With this agent, I did something a little different. Writers at this workshop had an option of purchasing two allotments of time with any agent, meaning that they could buy 20 minutes of time. Not having gone through this process before, this seemed intriguing to me along with being a bit dangerous. I had this vision of the conversation starting with the agent saying, “Oh, your story takes place in 1970? Yeah, I hate stories set in the 70s,” I would be dead in the water, and we would both spend the next 15 minutes discussing the 40 degree weather in Chicago – even though its mid-May (Which, if you’re not familiar with Chicago, is quite normal).

But I shook off this fear and bought my 20 minutes with this rock star of the literary world. Not only do we hit it off, we plow through the 20 minutes like we’re having drinks together at the bar (which I would prefer). As the buzzer goes off, I leave with a request for viewing my whole manuscript.

Bingo! As I soak in the awesomeness of this moment, the next writer comes along and shoves me out of my chair.

4:50pm                 Agent #3

Believe it or not, I actually requested the last slot of the day with this agent – my theory being, that if our date, I mean meeting, went along swimmingly, the agent wouldn’t care when the 10 minute bell went off, and we would simply keep talking and talking like BFFs. Maybe get a drink at the bar.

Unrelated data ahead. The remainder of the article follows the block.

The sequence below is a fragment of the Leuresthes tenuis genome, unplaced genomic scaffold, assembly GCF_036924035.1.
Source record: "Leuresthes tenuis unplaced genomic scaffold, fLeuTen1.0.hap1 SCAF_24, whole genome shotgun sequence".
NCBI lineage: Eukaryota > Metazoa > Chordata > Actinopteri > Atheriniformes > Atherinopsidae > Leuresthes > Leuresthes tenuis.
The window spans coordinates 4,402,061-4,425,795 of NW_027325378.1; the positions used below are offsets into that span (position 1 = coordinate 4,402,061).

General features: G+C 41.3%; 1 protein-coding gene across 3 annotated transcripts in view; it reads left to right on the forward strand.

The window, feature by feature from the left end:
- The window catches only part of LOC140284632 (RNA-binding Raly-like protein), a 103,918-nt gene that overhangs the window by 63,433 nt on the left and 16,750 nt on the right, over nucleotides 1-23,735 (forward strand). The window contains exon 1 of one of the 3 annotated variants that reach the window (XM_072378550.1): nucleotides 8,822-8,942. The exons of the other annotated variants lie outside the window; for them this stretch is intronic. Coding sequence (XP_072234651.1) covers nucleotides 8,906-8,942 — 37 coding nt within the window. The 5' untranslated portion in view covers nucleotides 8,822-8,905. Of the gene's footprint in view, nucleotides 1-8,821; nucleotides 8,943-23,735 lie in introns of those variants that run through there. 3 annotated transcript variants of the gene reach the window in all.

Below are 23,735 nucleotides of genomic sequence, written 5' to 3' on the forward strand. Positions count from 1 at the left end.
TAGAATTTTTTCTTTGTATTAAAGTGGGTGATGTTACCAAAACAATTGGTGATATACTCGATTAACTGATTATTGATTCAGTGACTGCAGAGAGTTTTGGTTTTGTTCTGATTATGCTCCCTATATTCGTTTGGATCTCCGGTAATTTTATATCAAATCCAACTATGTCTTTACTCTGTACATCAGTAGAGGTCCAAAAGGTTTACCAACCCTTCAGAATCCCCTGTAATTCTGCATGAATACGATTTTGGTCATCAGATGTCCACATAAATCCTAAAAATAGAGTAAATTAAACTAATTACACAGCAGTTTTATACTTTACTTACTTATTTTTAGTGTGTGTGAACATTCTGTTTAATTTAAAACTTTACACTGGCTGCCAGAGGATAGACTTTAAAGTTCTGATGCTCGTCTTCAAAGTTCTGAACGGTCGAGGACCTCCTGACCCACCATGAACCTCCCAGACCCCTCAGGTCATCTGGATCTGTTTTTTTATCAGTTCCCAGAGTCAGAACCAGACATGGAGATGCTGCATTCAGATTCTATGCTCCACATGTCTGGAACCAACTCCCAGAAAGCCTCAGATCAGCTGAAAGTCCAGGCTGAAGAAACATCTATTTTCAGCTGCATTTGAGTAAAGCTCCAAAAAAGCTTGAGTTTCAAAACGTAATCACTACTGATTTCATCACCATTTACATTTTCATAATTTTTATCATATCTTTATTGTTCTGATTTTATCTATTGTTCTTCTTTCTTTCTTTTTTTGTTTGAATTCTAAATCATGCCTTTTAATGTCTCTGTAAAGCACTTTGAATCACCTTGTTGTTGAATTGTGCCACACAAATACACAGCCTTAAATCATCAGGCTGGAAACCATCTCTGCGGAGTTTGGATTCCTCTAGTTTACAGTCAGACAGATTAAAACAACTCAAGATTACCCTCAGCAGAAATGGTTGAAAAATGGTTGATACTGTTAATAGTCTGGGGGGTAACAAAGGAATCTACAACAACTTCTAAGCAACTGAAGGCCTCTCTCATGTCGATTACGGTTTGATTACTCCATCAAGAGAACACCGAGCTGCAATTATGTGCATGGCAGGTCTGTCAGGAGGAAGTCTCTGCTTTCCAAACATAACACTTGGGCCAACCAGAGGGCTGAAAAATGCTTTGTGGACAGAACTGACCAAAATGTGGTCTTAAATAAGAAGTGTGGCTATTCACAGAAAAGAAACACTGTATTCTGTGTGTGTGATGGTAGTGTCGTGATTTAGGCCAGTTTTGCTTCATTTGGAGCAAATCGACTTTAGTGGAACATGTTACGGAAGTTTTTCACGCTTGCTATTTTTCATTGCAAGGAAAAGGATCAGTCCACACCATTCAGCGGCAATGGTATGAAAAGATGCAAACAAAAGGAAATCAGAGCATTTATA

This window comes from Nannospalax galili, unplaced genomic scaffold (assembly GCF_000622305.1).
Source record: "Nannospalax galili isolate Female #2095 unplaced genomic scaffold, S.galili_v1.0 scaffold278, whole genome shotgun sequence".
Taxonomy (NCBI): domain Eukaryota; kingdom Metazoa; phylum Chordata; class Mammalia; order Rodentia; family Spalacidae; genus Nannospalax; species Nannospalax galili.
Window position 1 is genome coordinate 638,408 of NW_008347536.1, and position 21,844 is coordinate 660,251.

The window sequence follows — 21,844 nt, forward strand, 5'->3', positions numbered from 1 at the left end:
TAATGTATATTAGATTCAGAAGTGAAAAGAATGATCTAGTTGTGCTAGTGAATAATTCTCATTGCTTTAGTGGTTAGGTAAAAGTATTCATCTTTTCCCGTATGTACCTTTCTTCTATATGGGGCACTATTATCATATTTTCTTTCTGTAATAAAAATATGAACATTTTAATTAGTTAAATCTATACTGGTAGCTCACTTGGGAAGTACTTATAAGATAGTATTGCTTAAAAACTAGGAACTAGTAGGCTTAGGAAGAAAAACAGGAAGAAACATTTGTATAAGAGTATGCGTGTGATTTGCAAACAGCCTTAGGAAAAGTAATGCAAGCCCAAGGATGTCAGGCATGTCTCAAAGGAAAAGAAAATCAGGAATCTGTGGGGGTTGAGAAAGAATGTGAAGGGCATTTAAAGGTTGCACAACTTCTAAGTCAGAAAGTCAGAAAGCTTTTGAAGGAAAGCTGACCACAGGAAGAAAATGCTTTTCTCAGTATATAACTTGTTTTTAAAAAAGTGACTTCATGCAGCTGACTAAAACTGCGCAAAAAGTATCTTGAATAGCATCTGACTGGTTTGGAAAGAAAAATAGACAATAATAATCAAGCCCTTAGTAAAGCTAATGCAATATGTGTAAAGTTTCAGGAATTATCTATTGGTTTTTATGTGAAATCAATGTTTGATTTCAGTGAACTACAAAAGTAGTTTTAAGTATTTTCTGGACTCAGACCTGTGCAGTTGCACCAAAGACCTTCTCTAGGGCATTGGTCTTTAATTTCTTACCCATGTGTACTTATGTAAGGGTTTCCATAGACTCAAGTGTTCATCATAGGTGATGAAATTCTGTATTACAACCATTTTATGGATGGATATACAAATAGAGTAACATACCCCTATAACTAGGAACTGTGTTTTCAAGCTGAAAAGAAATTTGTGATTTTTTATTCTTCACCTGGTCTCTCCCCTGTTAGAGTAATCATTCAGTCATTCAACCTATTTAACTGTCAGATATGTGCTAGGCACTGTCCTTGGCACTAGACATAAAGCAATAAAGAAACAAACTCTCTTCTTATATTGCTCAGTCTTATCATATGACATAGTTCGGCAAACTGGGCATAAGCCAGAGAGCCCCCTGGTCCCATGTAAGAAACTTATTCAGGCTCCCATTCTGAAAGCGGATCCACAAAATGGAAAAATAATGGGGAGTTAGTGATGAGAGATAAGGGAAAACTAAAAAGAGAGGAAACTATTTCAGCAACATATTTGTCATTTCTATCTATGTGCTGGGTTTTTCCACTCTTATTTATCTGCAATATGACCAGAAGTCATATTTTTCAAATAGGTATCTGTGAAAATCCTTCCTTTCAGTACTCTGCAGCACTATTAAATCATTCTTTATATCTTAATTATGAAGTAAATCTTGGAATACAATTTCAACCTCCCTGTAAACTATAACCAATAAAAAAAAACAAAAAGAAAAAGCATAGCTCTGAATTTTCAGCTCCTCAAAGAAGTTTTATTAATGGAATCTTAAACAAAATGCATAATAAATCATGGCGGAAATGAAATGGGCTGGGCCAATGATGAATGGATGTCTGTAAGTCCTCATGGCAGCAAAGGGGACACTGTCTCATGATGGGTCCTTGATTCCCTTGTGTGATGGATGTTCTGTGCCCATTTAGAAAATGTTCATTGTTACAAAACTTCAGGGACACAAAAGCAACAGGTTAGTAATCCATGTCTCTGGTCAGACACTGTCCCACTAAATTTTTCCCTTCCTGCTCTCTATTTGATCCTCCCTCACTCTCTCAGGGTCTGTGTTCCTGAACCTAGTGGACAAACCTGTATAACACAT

She cared.

I can now tell you to never request the last time slot of the day for pitching an agent. Their eyes slowly glaze over as the morning turns into day, which crawls into the afternoon. While she smiled at the appropriate times, and requested that I send her the first 20 pages of my manuscript, I don’t think she would have remembered me if we ran into each other 30 seconds later in the hallway.

She was done.

So… if you are a writer looking for a literary agent, and you have the opportunity to purchase pitching time, buy away. And keep in mind that it’s not just about the agent liking you, and wanting to represent your work – it’s a two-way street. You have to like them as well. Just relax and have fun.

But don’t ask for the last time slot!

Heidi McCrary